After 6 months if the transplanted organ takes well, normal community-acquired organisms predominate. Bacteria most commonly isolated from transplant patients with diarrhea include: Clostridium difficile, Yersinia enterocolitica, Campylobacter jejuni, Salmonella, and Listeria monocytogenes.39 Up to 50% of transplant patients receiving a therapeutic course of antibiotics develop C. difficile-associated diarrhea.39 These patients with enteritis may present with simple diarrhea, febrile enterocolitis, and toxic megacolon. Thus x-rays are indicated in the transplant patient with diarrhea and abdominal pain.
Opportunistic organisms are again found in high incidence during times of rejection and other periods of aggressive immunosuppression. CMV infection is the most common viral infection causing clinical symptoms after transplantation. The CMV virus after initial infection produces a life-long latent infection. Intestinal transplants are associated with the highest risk of latent virus reactivation. Other viruses commonly isolated from stool of post-transplant patients include adenovirus, calicivirus, and herpes virus.39
Transplant patients with diarrhea must be screened carefully for any signs of toxicity. Fluid status must be monitored carefully and a low threshold maintained for hospital admission. It is imperative that the physician communicate directly with the transplant service that manages the patient. Anti-motility agents should be used with great caution and are best avoided.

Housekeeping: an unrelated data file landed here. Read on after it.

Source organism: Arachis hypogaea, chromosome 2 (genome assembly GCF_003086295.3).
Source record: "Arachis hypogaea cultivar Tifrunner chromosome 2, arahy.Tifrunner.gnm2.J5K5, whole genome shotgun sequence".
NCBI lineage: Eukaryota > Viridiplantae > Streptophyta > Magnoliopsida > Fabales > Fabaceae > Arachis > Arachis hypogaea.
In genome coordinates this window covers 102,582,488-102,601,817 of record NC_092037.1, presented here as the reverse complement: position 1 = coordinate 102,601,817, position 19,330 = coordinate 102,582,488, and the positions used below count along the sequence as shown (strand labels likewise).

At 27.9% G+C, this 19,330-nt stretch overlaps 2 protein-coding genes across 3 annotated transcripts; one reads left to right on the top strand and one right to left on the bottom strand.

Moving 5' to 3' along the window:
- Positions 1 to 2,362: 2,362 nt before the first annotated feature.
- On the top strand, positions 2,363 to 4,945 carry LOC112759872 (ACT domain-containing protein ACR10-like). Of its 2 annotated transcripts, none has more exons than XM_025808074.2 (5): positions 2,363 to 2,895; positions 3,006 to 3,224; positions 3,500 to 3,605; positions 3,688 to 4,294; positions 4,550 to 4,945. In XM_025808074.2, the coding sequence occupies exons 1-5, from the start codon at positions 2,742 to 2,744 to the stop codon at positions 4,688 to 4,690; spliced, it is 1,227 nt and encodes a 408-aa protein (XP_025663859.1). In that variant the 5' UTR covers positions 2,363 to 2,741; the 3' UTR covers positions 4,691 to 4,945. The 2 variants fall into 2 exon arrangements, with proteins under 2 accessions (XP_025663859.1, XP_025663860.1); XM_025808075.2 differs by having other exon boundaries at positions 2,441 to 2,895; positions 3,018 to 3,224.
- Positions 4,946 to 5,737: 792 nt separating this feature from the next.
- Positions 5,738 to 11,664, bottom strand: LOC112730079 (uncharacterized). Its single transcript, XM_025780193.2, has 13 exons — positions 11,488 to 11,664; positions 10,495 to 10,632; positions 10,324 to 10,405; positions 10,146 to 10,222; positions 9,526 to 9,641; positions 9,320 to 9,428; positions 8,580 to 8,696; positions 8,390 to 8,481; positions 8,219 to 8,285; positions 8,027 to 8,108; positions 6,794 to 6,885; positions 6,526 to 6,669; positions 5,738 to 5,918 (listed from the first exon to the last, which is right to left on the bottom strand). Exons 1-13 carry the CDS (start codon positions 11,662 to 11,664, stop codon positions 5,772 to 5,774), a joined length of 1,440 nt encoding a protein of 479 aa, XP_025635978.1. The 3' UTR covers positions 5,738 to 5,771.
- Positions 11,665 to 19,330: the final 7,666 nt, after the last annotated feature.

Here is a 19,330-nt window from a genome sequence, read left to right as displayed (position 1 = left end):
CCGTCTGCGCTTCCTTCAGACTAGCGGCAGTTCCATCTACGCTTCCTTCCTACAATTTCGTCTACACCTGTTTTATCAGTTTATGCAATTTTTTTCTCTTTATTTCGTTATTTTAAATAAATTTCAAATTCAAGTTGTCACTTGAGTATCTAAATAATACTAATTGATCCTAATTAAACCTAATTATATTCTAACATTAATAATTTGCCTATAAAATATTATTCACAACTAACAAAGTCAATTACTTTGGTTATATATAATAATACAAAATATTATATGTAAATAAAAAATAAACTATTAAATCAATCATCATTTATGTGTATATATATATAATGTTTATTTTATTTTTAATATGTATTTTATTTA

HIV Infected and AIDS Patients. Diarrhea, both acute and chronic, is a common problem affecting HIV-infected patients. Diarrhea has been shown to be an independent predictor of a lesser quality of life.40 It is most commonly caused by infection, drug therapy (nelfinavir, ritonavir), and HIV-associated enteropathy.41 Diarrhea can often be the presenting symptom that leads to the diagnosis of HIV infection, especially in underdeveloped countries. In one study up to 40% of HIV-infected adults reported at least one episode of diarrhea in the preceding month.42,43 It is important to realize that diarrhea may be due to infiltrative diseases such as lymphoma and Kaposi's sarcoma as well.